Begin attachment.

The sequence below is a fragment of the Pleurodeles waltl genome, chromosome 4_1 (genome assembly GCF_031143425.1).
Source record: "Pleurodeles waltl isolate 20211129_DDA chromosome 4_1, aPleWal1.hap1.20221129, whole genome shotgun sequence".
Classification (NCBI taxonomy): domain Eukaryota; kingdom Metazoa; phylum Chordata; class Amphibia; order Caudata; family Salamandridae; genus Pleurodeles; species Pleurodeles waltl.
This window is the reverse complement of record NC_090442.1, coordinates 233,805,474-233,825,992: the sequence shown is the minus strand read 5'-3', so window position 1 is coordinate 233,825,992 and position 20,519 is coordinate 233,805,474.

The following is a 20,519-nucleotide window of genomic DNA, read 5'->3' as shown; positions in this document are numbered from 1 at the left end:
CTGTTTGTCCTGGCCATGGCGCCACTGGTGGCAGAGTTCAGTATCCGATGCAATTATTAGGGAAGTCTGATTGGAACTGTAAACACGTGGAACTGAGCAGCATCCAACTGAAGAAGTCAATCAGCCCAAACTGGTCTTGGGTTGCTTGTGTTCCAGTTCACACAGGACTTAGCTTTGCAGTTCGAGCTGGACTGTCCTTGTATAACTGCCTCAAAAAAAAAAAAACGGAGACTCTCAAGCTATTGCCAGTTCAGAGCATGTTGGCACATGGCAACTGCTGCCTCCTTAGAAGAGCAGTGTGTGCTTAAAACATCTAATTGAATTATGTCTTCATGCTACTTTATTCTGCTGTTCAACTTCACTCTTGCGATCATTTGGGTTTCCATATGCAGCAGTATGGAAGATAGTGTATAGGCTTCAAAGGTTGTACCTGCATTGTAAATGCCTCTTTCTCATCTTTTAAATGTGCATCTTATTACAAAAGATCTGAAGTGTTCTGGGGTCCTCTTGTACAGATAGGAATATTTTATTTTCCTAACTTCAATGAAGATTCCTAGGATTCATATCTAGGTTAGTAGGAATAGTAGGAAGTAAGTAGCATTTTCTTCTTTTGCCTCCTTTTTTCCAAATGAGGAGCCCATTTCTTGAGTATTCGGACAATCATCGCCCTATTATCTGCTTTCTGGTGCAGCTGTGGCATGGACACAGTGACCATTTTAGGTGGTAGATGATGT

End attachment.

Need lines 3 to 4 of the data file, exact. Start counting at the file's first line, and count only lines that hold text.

Classification (NCBI taxonomy): domain Eukaryota; kingdom Metazoa; phylum Chordata; class Amphibia; order Caudata; family Salamandridae; genus Pleurodeles; species Pleurodeles waltl.
This window is the reverse complement of record NC_090442.1, coordinates 233,805,474-233,825,992: the sequence shown is the minus strand read 5'-3', so window position 1 is coordinate 233,825,992 and position 20,519 is coordinate 233,805,474.